Where concerns are raised regarding pressure ulcers organisations are to follow their own internal procedures such as the completion of a clinical incident form as well as raising  a safeguarding concern when deemed required by the pathway.

Any category 3,4, deep tissue or unstageable pressure ulcer identified at the first skin assessment of admission or start of service delivery must be escalated and reported to the previous care provider as a clinical incident if the previous care provider was delivering support that involved pressure care management.

It is best practice to discuss any concerns identified and the steps that are being taken with the person if this is appropriate.

In addition to this pathway you should also refer to:

  • Your own organisations policies and procedures on pressure ulcers.
  • Other relevant local and national guidelines, protocols and policies e.g. NICE Guidance, incident reporting policies.

How to use the Pressure Ulcer Safeguarding Pathway

The following provides guidance on when and how to use the pathway (Appendix 5.1) to support decision making on whether or not a safeguarding concern should be raised. 

The outcome of the decision must be documented on the report form (Appendix 5.2). If further advice/support is needed with regards to making the decision to refer to safeguarding, the Safeguarding Adults Lead within the Local Authority or provider organisation should be contacted.

Completion of the pathway must be completed by the first qualified member of staff, with experience in pressure care. This does not have to be a Registered Nurse please refer to your own organisations policies and procedures to identify a qualified member of staff.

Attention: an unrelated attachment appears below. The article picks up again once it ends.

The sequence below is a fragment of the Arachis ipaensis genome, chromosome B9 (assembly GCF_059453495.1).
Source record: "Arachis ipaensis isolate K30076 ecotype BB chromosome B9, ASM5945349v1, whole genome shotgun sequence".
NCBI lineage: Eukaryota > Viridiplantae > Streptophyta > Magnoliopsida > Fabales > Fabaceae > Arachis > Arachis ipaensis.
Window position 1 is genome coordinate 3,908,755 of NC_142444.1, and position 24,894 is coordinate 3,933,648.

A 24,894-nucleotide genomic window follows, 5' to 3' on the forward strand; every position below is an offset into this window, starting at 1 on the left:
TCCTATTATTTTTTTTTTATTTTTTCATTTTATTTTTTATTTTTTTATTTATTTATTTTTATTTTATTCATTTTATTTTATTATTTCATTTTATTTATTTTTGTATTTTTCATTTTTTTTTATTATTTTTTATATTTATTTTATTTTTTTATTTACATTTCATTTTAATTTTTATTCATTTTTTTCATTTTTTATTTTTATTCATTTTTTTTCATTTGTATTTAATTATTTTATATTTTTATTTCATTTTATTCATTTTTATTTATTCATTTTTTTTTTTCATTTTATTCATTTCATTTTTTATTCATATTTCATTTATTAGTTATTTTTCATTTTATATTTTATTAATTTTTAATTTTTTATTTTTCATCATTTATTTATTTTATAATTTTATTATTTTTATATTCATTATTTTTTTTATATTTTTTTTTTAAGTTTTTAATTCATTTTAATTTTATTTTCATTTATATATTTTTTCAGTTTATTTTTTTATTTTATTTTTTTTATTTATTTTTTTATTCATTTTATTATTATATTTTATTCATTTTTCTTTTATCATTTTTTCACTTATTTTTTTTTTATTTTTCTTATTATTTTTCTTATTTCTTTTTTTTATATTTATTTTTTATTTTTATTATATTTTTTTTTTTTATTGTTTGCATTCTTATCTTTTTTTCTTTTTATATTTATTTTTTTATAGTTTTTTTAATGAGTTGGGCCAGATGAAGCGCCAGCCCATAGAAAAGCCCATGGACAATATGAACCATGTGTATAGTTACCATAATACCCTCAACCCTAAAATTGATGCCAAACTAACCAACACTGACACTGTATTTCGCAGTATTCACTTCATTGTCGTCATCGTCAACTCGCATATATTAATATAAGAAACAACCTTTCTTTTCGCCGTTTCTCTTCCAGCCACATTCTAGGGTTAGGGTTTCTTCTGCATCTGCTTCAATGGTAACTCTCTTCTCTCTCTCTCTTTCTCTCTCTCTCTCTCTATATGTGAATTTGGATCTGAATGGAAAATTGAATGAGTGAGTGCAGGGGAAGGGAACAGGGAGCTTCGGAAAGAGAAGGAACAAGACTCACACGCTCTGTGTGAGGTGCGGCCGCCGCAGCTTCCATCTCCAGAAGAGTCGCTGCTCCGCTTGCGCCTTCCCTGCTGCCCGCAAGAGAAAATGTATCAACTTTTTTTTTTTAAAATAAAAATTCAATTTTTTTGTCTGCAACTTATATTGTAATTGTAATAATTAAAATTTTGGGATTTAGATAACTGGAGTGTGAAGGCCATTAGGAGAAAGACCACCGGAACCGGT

The pathway should be completed immediately or within 24 hours following the identified of the pressure ulcer concern. In exceptional circumstances the timescale may be extended but the reasons for the extension must be documented.

Where the individual has been transferred into the care of an organisation with significant pressure damage the decision guide Appendix 5.2 is still to be completed.   As far as is reasonably possible, contact should be made with the transferring organisation to ascertain if the decision guide has been completed and if not, it should be completed jointly, or an agreement made about which agency should complete it. 

On completion of the decision guide, a decision is to be made whether to raise a safeguarding concern. The concern should be raised immediately after the decision including a copy of the completed decision guide (Appendix 5.3).

Completing the Adult Safeguarding Decision Guide, when to raise a safeguarding concern in regard to pressure ulcers – Appendix 5.2

The decision guide consists of six key questions which together provide a decision guide score, this is to be scored and recorded using Appendix 5.2.

The threshold for a safeguarding concern is 15 or above. However, this must not replace professional judgement. This score should be used to help inform decision making regarding escalation of safeguarding concerns related to the potential of neglectful care/management resulting in the pressure ulcer(s).